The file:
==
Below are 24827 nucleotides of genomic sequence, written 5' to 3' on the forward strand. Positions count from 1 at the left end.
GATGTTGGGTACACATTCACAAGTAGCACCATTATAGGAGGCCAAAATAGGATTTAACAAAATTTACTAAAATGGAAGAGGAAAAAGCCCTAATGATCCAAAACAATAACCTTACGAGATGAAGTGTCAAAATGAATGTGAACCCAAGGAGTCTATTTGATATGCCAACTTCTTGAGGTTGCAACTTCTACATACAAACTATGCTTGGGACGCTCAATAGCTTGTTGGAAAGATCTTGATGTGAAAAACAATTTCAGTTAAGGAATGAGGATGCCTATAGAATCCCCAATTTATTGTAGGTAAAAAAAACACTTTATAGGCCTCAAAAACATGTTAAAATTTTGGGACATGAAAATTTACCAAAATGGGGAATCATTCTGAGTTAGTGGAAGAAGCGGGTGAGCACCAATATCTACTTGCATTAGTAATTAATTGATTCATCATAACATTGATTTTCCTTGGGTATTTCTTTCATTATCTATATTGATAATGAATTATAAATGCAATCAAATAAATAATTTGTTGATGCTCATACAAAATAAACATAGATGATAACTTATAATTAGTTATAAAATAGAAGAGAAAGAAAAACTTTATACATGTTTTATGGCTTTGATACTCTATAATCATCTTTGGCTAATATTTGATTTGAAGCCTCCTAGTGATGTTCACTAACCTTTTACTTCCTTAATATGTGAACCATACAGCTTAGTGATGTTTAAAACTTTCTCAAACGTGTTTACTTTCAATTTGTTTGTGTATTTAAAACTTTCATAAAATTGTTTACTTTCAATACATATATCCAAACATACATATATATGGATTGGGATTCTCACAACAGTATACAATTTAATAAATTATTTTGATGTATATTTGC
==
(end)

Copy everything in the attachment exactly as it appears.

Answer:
Below are 24827 nucleotides of genomic sequence, written 5' to 3' on the forward strand. Positions count from 1 at the left end.
GATGTTGGGTACACATTCACAAGTAGCACCATTATAGGAGGCCAAAATAGGATTTAACAAAATTTACTAAAATGGAAGAGGAAAAAGCCCTAATGATCCAAAACAATAACCTTACGAGATGAAGTGTCAAAATGAATGTGAACCCAAGGAGTCTATTTGATATGCCAACTTCTTGAGGTTGCAACTTCTACATACAAACTATGCTTGGGACGCTCAATAGCTTGTTGGAAAGATCTTGATGTGAAAAACAATTTCAGTTAAGGAATGAGGATGCCTATAGAATCCCCAATTTATTGTAGGTAAAAAAAACACTTTATAGGCCTCAAAAACATGTTAAAATTTTGGGACATGAAAATTTACCAAAATGGGGAATCATTCTGAGTTAGTGGAAGAAGCGGGTGAGCACCAATATCTACTTGCATTAGTAATTAATTGATTCATCATAACATTGATTTTCCTTGGGTATTTCTTTCATTATCTATATTGATAATGAATTATAAATGCAATCAAATAAATAATTTGTTGATGCTCATACAAAATAAACATAGATGATAACTTATAATTAGTTATAAAATAGAAGAGAAAGAAAAACTTTATACATGTTTTATGGCTTTGATACTCTATAATCATCTTTGGCTAATATTTGATTTGAAGCCTCCTAGTGATGTTCACTAACCTTTTACTTCCTTAATATGTGAACCATACAGCTTAGTGATGTTTAAAACTTTCTCAAACGTGTTTACTTTCAATTTGTTTGTGTATTTAAAACTTTCATAAAATTGTTTACTTTCAATACATATATCCAAACATACATATATATGGATTGGGATTCTCACAACAGTATACAATTTAATAAATTATTTTGATGTATATTTGC